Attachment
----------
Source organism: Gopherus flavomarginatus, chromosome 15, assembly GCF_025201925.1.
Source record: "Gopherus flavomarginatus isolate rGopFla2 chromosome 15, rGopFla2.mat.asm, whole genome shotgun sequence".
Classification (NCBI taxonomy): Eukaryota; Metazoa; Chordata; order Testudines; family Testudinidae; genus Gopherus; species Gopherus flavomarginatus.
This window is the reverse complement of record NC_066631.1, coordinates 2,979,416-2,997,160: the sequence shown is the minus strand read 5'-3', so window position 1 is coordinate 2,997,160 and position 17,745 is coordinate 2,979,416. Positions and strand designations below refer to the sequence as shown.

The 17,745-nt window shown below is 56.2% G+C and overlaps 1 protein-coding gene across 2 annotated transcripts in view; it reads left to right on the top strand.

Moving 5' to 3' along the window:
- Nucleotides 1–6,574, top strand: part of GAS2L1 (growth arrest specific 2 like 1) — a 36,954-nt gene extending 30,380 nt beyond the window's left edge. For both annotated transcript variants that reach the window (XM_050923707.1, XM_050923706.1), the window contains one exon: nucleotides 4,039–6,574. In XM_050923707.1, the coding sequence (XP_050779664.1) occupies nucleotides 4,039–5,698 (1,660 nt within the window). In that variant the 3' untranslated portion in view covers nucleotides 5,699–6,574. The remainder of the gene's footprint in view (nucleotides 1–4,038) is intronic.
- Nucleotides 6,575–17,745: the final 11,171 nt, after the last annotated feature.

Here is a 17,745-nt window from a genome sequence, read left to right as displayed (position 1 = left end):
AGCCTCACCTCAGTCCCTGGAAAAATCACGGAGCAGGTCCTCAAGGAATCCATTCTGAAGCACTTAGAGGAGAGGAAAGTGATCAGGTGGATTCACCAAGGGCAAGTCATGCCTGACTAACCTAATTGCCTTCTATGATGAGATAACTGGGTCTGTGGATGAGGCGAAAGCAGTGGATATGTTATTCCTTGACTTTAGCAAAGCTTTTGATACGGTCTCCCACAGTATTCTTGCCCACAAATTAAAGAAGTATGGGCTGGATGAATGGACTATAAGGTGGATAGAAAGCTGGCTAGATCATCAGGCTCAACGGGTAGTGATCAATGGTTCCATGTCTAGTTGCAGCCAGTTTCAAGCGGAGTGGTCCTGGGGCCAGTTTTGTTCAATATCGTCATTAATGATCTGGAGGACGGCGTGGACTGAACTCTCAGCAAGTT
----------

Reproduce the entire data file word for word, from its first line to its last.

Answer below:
Source organism: Gopherus flavomarginatus, chromosome 15, assembly GCF_025201925.1.
Source record: "Gopherus flavomarginatus isolate rGopFla2 chromosome 15, rGopFla2.mat.asm, whole genome shotgun sequence".
Classification (NCBI taxonomy): Eukaryota; Metazoa; Chordata; order Testudines; family Testudinidae; genus Gopherus; species Gopherus flavomarginatus.
This window is the reverse complement of record NC_066631.1, coordinates 2,979,416-2,997,160: the sequence shown is the minus strand read 5'-3', so window position 1 is coordinate 2,997,160 and position 17,745 is coordinate 2,979,416. Positions and strand designations below refer to the sequence as shown.

The 17,745-nt window shown below is 56.2% G+C and overlaps 1 protein-coding gene across 2 annotated transcripts in view; it reads left to right on the top strand.

Moving 5' to 3' along the window:
- Nucleotides 1–6,574, top strand: part of GAS2L1 (growth arrest specific 2 like 1) — a 36,954-nt gene extending 30,380 nt beyond the window's left edge. For both annotated transcript variants that reach the window (XM_050923707.1, XM_050923706.1), the window contains one exon: nucleotides 4,039–6,574. In XM_050923707.1, the coding sequence (XP_050779664.1) occupies nucleotides 4,039–5,698 (1,660 nt within the window). In that variant the 3' untranslated portion in view covers nucleotides 5,699–6,574. The remainder of the gene's footprint in view (nucleotides 1–4,038) is intronic.
- Nucleotides 6,575–17,745: the final 11,171 nt, after the last annotated feature.

Here is a 17,745-nt window from a genome sequence, read left to right as displayed (position 1 = left end):
AGCCTCACCTCAGTCCCTGGAAAAATCACGGAGCAGGTCCTCAAGGAATCCATTCTGAAGCACTTAGAGGAGAGGAAAGTGATCAGGTGGATTCACCAAGGGCAAGTCATGCCTGACTAACCTAATTGCCTTCTATGATGAGATAACTGGGTCTGTGGATGAGGCGAAAGCAGTGGATATGTTATTCCTTGACTTTAGCAAAGCTTTTGATACGGTCTCCCACAGTATTCTTGCCCACAAATTAAAGAAGTATGGGCTGGATGAATGGACTATAAGGTGGATAGAAAGCTGGCTAGATCATCAGGCTCAACGGGTAGTGATCAATGGTTCCATGTCTAGTTGCAGCCAGTTTCAAGCGGAGTGGTCCTGGGGCCAGTTTTGTTCAATATCGTCATTAATGATCTGGAGGACGGCGTGGACTGAACTCTCAGCAAGTT